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Hi markov chain specialist,

Hope you can give me an answer regarding this trellis diagram that i saw on a book. why in this picture of a general first-order markov chain of 2 states,we should know the prob. of each state at each time?

A general first-order markov chain, can be Time-dependent(non stationary) so Transition prob. can change by time. That's why we have E(time) in this picture at each time. but by having the initial Prob. of each state (P(t=1)), and Transition prob. i can calculate prob. of each state in any given time, so The state probabilities at each time (P(t=2,t=3,...)) are Extra informations. am i right or i ignore something?

enter image description here

pic.Statistics in Volcanology (google books) page 167 MArkov chain

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I appreciate any ideas,thoughts,suggestions,... –  Michelle Nov 30 '12 at 9:32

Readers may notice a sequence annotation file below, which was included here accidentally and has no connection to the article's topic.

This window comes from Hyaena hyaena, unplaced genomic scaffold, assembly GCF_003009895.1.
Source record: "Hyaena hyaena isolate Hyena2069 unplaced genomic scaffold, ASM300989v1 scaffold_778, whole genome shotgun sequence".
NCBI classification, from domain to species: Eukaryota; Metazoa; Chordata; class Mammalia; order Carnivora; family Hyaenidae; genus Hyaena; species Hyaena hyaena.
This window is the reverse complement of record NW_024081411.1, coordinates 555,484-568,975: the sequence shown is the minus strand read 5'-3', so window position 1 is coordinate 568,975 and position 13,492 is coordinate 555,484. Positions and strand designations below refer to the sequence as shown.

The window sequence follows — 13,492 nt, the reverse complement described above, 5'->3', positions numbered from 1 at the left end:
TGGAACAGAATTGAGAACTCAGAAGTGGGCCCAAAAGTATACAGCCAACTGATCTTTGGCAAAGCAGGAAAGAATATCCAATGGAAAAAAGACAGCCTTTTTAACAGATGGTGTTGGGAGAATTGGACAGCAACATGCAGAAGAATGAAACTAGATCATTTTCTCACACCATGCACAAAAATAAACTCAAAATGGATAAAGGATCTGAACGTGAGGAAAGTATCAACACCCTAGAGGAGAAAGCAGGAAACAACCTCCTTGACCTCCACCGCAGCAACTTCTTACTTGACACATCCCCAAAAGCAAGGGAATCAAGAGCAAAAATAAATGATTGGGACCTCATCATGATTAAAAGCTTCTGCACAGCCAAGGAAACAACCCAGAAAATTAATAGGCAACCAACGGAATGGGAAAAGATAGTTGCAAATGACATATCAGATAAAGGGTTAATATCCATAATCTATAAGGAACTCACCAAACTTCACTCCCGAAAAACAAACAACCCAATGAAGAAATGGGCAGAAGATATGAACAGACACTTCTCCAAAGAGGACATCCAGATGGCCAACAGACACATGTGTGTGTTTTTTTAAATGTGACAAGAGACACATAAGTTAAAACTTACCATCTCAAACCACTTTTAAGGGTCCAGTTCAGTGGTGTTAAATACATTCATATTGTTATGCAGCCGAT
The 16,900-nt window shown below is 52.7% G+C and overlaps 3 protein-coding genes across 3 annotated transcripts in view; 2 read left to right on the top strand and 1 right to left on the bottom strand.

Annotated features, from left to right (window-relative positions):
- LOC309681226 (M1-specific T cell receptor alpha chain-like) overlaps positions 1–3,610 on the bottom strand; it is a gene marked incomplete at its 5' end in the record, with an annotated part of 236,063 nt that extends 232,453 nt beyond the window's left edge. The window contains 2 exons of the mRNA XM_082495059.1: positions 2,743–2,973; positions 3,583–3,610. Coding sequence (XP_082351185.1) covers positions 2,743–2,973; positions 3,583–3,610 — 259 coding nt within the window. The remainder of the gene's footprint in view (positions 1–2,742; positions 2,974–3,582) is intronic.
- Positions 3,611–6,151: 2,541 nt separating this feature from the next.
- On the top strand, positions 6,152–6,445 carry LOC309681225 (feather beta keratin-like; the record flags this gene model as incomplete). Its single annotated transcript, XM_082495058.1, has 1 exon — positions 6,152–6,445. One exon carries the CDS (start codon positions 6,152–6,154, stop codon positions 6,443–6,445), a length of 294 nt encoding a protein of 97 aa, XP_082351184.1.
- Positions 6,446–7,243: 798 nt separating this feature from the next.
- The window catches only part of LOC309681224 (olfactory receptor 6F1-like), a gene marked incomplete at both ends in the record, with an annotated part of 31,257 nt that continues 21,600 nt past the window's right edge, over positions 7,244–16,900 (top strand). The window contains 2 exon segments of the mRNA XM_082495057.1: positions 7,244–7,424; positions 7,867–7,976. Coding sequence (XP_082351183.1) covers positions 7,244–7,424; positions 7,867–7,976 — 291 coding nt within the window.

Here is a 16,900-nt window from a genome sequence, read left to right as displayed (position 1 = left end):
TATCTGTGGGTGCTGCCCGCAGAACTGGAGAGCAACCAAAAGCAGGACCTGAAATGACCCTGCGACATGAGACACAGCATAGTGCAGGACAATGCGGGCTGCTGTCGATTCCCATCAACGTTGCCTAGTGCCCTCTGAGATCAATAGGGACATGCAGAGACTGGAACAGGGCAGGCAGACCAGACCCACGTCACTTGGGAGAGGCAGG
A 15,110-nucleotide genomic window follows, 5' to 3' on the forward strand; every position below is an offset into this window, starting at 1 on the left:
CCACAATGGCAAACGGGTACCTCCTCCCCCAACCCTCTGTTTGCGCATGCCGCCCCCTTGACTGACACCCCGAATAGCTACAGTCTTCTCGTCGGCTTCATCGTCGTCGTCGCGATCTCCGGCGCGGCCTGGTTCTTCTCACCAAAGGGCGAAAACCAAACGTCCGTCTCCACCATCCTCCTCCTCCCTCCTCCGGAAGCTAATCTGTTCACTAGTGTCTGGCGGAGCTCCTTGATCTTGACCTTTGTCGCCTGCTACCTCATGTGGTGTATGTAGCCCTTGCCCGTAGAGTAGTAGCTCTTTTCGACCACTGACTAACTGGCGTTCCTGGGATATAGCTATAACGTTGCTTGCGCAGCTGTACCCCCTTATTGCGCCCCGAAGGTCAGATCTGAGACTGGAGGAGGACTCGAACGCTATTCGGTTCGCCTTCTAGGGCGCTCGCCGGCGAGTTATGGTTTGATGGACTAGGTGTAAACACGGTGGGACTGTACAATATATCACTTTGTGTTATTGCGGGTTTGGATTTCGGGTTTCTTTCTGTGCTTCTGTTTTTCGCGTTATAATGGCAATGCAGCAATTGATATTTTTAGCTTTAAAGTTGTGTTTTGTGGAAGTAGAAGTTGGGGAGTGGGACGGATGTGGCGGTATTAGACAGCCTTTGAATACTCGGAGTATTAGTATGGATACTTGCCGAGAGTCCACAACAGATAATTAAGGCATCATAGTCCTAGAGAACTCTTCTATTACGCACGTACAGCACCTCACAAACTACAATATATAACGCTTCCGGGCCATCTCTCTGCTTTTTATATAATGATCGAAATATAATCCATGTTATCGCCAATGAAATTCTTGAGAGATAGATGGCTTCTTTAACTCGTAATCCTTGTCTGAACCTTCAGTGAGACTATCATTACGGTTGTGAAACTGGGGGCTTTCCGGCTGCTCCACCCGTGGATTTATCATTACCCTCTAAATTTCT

1 Answer 1

[...] but by having the initial Prob. of each state (P(t=1)), and Transition prob. i can calculate prob. of each state in any given time [...]

That sounds correct. You should be able to use induction and conditioning to deduce this. It has been a while since I've done anything with Markov Chains, so apologies in advance for any poor notation (also my first post ever :D ). The base case for induction should look something like this.

Suppose that we know the initial probabilities as above. Then we have :

$P_1[2] = P(X_2=1|X_1=1)P(X_1=1)+P(X_2=1|X_1=2)P(X_1=2)= S_1\epsilon_{11}[1]+S_2\epsilon_{21}[1],$

which are all known quantities.

I think a simple induction argument should finish it from there.

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Thank you so much R S. It has been 13 days that i was waiting for a response and i wasn't sure that my understanding from Markov chain is correct. Now i can continue on Hidden Markov chains. thanks so much –  Michelle Dec 4 '12 at 9:03
    
No problem. You should be able to generalize this argument to any Markov chain with finite state space, assuming you know the initial state probabilities (at least that sounds right). –  R S Dec 4 '12 at 15:43

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